SF writer David Brin has been running a multi-part essay on his blog about the conflict of modernism (which he defines "an over-arching dream of ambitiously making a better world through human creativity and will") against romanticism (reverence for stability, the status quo, or even the past). I like his use of those terms, and as a political moderate he rightly criticizes both the Right and the Left for their romantic leanings.
I am, of course, much further to the left than Brin, but I recognize the contrast as well. I think that it is one of the oft-ignored "other axes" to the political specturm. Economics and social issues are the two major axes, of course. There is also the authority-anarchy axis that the libertarians love to point out. But this modernism-romaticism axis I think is a crucial one. Modernism was the essential distilled philosophy of the Enlightenment, and by extention the foundation of American political society.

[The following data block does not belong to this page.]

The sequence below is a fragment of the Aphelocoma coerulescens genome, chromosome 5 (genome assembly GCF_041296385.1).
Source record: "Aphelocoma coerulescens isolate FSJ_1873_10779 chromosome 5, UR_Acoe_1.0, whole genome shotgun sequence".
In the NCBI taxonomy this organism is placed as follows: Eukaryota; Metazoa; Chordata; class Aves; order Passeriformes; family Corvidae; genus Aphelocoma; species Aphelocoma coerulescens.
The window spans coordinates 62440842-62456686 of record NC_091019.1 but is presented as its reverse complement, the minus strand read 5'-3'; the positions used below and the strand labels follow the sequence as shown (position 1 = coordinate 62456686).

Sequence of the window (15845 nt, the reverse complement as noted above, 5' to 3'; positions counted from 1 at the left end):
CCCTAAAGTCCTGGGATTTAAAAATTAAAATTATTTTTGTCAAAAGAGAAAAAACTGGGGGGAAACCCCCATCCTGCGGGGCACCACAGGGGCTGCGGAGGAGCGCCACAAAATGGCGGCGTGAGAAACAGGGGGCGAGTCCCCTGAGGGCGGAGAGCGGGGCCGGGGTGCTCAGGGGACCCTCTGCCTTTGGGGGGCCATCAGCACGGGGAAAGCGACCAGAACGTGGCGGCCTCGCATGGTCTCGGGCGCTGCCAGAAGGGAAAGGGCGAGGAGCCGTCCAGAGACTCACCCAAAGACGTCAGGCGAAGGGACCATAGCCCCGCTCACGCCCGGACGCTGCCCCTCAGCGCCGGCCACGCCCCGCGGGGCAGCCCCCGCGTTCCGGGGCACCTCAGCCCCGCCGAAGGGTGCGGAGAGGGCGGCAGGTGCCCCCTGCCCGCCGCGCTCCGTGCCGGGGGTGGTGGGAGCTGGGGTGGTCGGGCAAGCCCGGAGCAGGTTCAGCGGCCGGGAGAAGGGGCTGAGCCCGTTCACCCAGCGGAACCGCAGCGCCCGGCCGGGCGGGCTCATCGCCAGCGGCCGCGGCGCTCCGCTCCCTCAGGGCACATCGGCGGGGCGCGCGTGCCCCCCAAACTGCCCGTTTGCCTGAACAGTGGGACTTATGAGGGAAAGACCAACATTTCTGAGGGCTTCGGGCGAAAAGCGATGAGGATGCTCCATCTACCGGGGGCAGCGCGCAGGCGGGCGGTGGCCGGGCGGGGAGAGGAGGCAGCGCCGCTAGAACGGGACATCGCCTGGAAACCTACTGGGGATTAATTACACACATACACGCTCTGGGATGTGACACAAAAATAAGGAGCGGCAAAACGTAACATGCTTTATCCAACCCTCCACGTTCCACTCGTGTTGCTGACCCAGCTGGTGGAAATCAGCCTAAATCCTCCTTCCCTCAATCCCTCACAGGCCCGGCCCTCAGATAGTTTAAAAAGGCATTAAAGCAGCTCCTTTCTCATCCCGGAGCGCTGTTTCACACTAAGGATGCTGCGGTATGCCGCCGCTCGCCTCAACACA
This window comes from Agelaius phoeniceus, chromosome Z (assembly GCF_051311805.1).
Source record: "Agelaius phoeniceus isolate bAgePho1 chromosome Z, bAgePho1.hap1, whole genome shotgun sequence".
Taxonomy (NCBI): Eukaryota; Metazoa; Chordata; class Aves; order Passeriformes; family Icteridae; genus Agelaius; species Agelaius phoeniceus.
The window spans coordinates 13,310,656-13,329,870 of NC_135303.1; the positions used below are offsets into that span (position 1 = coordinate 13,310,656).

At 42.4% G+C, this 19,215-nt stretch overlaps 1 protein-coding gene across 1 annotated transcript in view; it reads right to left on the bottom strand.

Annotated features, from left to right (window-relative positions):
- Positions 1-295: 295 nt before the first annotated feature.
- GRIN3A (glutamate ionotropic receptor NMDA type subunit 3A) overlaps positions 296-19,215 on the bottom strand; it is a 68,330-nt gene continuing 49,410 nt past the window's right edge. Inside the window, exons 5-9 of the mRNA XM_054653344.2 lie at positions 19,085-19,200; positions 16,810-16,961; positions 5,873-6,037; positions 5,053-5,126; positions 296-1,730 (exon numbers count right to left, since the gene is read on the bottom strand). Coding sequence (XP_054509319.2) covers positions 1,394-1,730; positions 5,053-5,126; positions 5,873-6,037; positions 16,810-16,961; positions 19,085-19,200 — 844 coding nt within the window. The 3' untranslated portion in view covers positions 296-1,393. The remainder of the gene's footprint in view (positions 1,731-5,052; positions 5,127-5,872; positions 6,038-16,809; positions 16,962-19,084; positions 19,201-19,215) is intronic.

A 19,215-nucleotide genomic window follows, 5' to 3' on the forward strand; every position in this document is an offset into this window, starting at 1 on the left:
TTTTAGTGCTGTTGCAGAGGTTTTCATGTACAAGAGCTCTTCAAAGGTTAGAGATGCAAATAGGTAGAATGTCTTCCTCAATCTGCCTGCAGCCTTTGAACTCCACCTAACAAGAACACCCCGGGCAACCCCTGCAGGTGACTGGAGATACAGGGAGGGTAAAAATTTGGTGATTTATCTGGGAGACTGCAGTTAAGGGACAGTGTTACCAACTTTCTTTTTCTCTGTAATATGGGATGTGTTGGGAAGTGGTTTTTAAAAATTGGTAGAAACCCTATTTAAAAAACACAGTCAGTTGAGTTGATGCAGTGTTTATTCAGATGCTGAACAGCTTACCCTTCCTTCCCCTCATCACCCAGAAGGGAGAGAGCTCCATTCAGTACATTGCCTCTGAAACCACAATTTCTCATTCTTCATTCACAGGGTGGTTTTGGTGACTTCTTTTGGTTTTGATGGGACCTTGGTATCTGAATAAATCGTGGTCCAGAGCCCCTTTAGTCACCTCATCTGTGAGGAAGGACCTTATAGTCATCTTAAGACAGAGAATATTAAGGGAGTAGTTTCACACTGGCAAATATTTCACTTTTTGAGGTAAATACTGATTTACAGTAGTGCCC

It used to be that self-described progressives were not only social progressives but scientific progressives; i.e., modernists. Then the Left turned away from science. Scientists now fear reporting even minor discoveries concerning race or gender for fear of accusations of racism and sexism from the Left. The promise of genetic engineering to help provide nutrition for the millions suffering from malnutrition may not be fulfilled because of leftist anti-GM hysteria in Europe.
Conservatives are almost by definition romanticists. However, their suppression of scientific progress ususally comes with a statement about God's intentions or corporate-sponsored propaganda.
In the twenty-first century, with the convergence of the information and biotech revolutions, the divide between modernism and romanticism is going to grow much deeper. You will have romantic liberals (most of the current left), modernist liberals (Hughes's "democratic transhumanists" and technoprogressives), romantic conservatives (most of the current right), and modernist conservatives (the Extropians and classical transhumanists). This doesn't even get into the issue of economic versus social liberalism and conservatism, or globalism versus nationalism. The future is going to be complicated.
But really, when hasn't it been?